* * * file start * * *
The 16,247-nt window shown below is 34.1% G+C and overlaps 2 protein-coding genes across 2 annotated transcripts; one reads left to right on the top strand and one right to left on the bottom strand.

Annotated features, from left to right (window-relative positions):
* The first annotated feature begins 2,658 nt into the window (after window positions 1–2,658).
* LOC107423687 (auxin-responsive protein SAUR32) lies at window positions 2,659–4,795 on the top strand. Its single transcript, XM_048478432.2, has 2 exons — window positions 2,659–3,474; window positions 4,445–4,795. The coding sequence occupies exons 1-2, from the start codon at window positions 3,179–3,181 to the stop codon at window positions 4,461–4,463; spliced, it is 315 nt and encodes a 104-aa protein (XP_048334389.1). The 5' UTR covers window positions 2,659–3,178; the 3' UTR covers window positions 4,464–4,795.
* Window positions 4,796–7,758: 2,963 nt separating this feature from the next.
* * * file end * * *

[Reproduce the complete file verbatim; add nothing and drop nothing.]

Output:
The 16,247-nt window shown below is 34.1% G+C and overlaps 2 protein-coding genes across 2 annotated transcripts; one reads left to right on the top strand and one right to left on the bottom strand.

Annotated features, from left to right (window-relative positions):
* The first annotated feature begins 2,658 nt into the window (after window positions 1–2,658).
* LOC107423687 (auxin-responsive protein SAUR32) lies at window positions 2,659–4,795 on the top strand. Its single transcript, XM_048478432.2, has 2 exons — window positions 2,659–3,474; window positions 4,445–4,795. The coding sequence occupies exons 1-2, from the start codon at window positions 3,179–3,181 to the stop codon at window positions 4,461–4,463; spliced, it is 315 nt and encodes a 104-aa protein (XP_048334389.1). The 5' UTR covers window positions 2,659–3,178; the 3' UTR covers window positions 4,464–4,795.
* Window positions 4,796–7,758: 2,963 nt separating this feature from the next.